Information Management to Maximize Your Yields

Is soybean seed size an issue?

Questions arise annually regarding the effects of soybean seed size. Keep the importance of seed size in perspective when selecting bean varieties. Yield potential, disease tolerances, and agronomics should be the most important selection criteria.

Seed size: Cause and effect

Soybean seed size is influenced by genetics, but the environment during seed fill can be a major factor. Small and large seeds of the same variety have the same genetic material and therefore, the same yield potential. In most conditions, size doesn’t affect emergence or yield potential.

  • In adverse conditions that delay emergence (cool soil temps. or excessive planting depths); large seed may be able to survive a longer time prior to emergence due to having a larger energy reserve. Planting beans 1” – 1.5” deep into soils that will consistently be warmer than 60 degrees F, can be beneficial. When planting smaller soybean seed, you should consider planting closer to 1” deep, if field conditions and soil moisture allow. Regardless of seed size, it is not recommended to plant less than 1” deep. Small seed requires less energy to emerge from the soil, due to the size of cotyledons being relative to seed size.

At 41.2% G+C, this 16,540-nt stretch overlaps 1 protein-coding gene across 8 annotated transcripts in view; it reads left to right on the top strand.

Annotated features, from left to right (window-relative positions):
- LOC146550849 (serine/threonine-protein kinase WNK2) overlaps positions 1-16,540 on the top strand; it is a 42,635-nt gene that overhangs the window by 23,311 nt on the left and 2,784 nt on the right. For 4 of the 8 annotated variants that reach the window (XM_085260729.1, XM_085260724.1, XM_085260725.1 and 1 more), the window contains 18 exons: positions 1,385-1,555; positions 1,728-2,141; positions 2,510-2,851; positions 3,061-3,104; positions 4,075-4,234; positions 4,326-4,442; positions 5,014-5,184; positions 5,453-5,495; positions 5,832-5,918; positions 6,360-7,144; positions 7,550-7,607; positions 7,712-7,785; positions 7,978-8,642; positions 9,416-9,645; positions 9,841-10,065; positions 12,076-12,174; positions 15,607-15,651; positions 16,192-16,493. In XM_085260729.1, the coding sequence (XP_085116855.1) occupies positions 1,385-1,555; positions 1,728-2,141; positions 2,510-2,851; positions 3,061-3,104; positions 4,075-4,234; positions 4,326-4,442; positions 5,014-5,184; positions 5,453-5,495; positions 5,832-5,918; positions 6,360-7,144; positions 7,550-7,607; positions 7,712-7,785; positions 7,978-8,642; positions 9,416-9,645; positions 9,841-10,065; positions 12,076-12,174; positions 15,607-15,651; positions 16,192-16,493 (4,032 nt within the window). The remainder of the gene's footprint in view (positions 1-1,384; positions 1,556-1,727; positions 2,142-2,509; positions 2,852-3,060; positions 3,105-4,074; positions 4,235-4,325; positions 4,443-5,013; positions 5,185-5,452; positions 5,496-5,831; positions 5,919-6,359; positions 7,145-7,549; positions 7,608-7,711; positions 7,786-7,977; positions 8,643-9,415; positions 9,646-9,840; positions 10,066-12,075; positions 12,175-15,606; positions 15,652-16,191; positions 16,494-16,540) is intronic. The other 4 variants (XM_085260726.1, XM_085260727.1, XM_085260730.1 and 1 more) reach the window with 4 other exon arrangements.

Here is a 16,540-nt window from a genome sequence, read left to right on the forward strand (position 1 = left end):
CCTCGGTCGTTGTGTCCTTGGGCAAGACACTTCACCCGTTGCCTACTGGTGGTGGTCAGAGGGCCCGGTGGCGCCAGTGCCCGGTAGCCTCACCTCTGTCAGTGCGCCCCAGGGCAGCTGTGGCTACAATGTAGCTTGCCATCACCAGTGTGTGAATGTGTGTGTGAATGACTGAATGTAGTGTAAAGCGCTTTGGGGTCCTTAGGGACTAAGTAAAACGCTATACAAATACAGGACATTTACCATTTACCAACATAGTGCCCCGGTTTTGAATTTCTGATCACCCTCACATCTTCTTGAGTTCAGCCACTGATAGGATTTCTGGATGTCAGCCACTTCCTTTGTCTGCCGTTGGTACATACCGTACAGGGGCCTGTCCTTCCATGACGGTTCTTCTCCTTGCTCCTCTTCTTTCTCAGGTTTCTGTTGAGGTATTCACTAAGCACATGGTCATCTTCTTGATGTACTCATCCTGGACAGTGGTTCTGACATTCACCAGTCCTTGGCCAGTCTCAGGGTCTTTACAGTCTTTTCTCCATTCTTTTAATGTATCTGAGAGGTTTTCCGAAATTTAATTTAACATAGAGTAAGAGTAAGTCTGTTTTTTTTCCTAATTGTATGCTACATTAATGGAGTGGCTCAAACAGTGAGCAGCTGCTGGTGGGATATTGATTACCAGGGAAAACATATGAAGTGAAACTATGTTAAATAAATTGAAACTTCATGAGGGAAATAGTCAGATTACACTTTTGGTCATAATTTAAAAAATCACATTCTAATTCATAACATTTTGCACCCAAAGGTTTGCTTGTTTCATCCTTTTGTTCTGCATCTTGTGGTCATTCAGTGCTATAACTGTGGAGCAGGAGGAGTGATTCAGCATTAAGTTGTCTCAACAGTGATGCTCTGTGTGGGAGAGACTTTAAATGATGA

• Smaller seeds require less moisture for emergence and in limited moisture situations this may be an advantage.

Importance of Variety Selection

Soybean variety selection is a critical part of maximizing yield potential. Some key selection properties to consider in order of importance include varietal yield potential, disease tolerance, relative maturity (RM), plant height, and standability.

  • Yield Potential: variety should have high yield potential across multiple conditions in your region
  • Disease Tolerance: diseases such as cyst nematode (SCN), brown stem rot (BSR), sudden death (SDS), & late season phytophthora do not have rescue options and are best managed by variety selection.
  • Relative Maturity: to reduce the risk of potential weather during pod fill, and help maximize yield potential with fuller season varieties, a range of RM can be selected.
  • Plant Height and Standability: fields with high fertility, short or medium plant height with good standability can help reduce lodging concerns. While in less fertile soils, taller plants often set pods higher, which allows for greater harvest efficiency.

In Summary

Soybean seed size will vary in variety and years, based on genetics and weather during pod fill. Variety selection should be based on yield potential and agronomic characteristics, not seed size.

Soybean seed may be smaller than normal for this planting season, but this should not hide the importance of selecting varieties based on performance when it comes to making soybean variety purchasing decisions.

Always consult your agronomy specialist regarding seed selection for your operation.